Second, perhaps you dont like them because they were not writted by Joe.
    Mick wrote should I stay... and Train in Vain, and Topper wrote Rock the Casbah.

    Punk is about being open minded and accepting of new concepts. try it.

    Not meant to chew you up, just in the spirit of good debate!
    Boulevardtrash.comon March 13, 2005   Link
  • +3
    General CommentThe bit about bells, is an adaptation of a the nursery rhyme "Oranges and Lemons". It does also feature in Orwells' 1984, but I don't think that is how they are using it. The Clash have just used the tune and pace of the rhyme and replaced churches with their own choice of musicians. It's a bit funny and clever.
    matthewsheffieldon July 17, 2011   Link
  • +2
    My OpinionThe Clash stayed true to punk throughout their career. Too many people think punk is defined by loud, distorted guitars banging out two or three chords, with the vocalist sneering the lyrics. Punk is more identified by your ethic, ethos, and most importantly, *not selling out*.

    The Clash never sold out, to be sure. They got their label to release double and triple albums for the price of a single album. They worked hard for their fans, and only took on bigger opportunities when they were comfortable with it and it made sense in the context of their career.

    They only moved away from the original "punk sound" of 1976 and 1977 because they were becoming better musicians. Now, I love "Clash City Rockers" as much as the next Clash fan, but if their career had consisted of eight years of songs that sounded that way, they would NOT be as well regarded today. It would be more like the Ramones, who are definitely legends, but people always tell you to explore the post-1970s material with trepidation. EVERYTHING the Clash did was innovative and creative, even if it wasn't all great. That's a big part of why they are regarded as legends. (Let's forget the Cut the Crap LP. They failed there by trying to pander to the stereotype of punk.)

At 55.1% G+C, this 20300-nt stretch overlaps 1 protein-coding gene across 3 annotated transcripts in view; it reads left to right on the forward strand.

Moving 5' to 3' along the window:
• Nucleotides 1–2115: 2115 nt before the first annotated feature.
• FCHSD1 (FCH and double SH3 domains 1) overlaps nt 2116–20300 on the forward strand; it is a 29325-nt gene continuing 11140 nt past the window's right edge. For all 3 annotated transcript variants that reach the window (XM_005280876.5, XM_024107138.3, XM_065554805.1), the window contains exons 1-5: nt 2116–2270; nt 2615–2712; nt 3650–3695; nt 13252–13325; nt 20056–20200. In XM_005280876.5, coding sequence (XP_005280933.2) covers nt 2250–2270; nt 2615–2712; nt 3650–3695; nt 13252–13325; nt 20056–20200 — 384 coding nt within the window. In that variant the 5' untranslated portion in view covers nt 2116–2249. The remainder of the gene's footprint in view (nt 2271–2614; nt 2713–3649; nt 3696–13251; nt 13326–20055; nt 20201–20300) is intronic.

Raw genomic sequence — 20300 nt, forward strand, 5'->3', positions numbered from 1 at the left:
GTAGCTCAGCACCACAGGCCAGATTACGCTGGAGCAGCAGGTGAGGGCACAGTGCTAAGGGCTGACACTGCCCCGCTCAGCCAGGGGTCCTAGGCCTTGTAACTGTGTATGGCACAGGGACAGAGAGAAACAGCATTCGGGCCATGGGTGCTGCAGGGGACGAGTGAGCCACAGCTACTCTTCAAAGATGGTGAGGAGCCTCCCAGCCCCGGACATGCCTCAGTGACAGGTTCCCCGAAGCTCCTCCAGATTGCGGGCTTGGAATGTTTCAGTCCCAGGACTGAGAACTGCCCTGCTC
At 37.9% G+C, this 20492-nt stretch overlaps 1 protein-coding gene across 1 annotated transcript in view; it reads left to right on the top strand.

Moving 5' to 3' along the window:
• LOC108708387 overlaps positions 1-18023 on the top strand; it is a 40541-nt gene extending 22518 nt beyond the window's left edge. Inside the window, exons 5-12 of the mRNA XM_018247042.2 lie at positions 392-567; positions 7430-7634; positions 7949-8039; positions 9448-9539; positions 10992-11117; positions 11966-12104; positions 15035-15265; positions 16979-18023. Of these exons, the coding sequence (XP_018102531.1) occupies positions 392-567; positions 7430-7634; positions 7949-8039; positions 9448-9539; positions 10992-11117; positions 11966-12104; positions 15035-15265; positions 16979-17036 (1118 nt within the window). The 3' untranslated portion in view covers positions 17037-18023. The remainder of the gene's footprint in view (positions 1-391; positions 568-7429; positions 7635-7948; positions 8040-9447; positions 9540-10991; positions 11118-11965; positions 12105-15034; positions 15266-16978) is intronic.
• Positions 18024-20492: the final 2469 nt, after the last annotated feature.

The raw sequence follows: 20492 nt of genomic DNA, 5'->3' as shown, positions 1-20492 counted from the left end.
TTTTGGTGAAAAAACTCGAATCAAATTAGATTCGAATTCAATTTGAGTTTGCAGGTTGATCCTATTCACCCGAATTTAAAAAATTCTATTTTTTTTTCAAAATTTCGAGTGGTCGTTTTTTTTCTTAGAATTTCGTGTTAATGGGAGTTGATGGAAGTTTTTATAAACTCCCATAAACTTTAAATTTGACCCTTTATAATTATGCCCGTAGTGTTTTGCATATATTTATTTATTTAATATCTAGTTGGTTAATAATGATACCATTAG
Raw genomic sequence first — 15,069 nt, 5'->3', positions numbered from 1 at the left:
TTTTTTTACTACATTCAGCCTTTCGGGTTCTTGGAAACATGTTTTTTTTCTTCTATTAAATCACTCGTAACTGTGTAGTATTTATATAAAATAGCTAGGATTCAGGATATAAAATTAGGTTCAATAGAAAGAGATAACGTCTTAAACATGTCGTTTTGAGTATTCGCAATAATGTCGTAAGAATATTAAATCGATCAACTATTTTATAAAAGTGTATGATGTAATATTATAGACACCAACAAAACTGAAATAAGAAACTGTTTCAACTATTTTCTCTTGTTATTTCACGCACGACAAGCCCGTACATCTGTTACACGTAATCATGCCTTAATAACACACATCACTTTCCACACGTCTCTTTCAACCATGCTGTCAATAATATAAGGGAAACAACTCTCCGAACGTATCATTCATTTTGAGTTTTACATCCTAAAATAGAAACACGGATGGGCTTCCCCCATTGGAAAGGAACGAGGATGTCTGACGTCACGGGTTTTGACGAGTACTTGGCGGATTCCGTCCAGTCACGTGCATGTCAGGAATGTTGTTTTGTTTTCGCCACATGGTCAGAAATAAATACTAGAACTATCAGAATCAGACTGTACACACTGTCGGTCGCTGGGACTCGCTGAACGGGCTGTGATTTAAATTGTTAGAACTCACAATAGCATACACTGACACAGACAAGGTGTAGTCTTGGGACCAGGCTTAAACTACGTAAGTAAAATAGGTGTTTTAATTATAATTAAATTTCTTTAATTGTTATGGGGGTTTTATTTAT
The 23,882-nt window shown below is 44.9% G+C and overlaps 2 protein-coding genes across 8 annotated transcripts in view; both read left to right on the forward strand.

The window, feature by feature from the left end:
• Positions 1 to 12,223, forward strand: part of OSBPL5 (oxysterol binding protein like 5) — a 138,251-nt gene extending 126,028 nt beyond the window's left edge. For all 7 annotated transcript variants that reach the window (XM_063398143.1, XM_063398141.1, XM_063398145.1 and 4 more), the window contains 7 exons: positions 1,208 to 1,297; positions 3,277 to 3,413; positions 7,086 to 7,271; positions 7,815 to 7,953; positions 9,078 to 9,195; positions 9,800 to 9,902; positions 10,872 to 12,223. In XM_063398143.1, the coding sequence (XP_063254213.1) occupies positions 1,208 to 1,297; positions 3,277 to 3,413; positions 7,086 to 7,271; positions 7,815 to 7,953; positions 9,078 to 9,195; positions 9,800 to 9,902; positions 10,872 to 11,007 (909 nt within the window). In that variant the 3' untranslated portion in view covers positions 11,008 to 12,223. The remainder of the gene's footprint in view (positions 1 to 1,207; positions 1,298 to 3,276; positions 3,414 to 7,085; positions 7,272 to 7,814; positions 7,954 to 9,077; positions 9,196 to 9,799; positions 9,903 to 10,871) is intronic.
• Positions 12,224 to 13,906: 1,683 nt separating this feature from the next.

If you want to see how fast the Clash evolved, just look at the US version of their debut album. It came out in 1979, two years after it debuted in the UK, and had four songs removed in favor of five songs recorded at various sessions from 1977-1979. All of these songs sound vastly different from each other, much less the songs from the original 1977 UK LP.

    OK, I'll end my rant now. It just bugs me to no end that people can't see past 1976/1977 punk as "true punk," and that people think the Clash stopped being punk somewhere along the way.
    leamancon January 23, 2010   Link
  • +1
    General Commenti think it's about how the clash is comming to town and some jerks don't like the music and don't want them to play punk rock in their town, so Joe Strummer is telling them to 'shut your mouth and pretend you enjoy it' because no one is going to stop them..good song.
    AllStarMeon April 24, 2002   Link
  • +1
    General CommentI'm pretty sure this song was written to describe Clash fans.
    Morbadumon September 21, 2004   Link
  • +1
    General CommentI'm more of a fan of their actual punk-rock (earlier) stuff... ever since the London Calling album the politics kinda dissolved... I mean, think 'Train In Vain', 'Should I Stay Or Should I Go' to name a few.


    Train in Vain was on London Calling....
    Jim Youngon October 05, 2004   Link
  • +1
    General Commentno one but you and i say the bells of prince far-i


    children will sing that in nursery school in the twenty-fifth century
    moogfaagon February 03, 2005   Link
  • +1
    General Commentselling out is a cracker ass concept for cracker ass crackers
    is it better to be one of them righteous trees in a self-righteous empty forest? (and sound is only sound if somebody hears it, otherwise its just a crappy ole compression wave)
    moogfaagon February 03, 2005   Link
  • 0
    General CommentYESSSS!!! I love the clash's old stuff!!!! They went new-wave after!!!
    *SweetxWhitexLies*on July 03, 2002   Link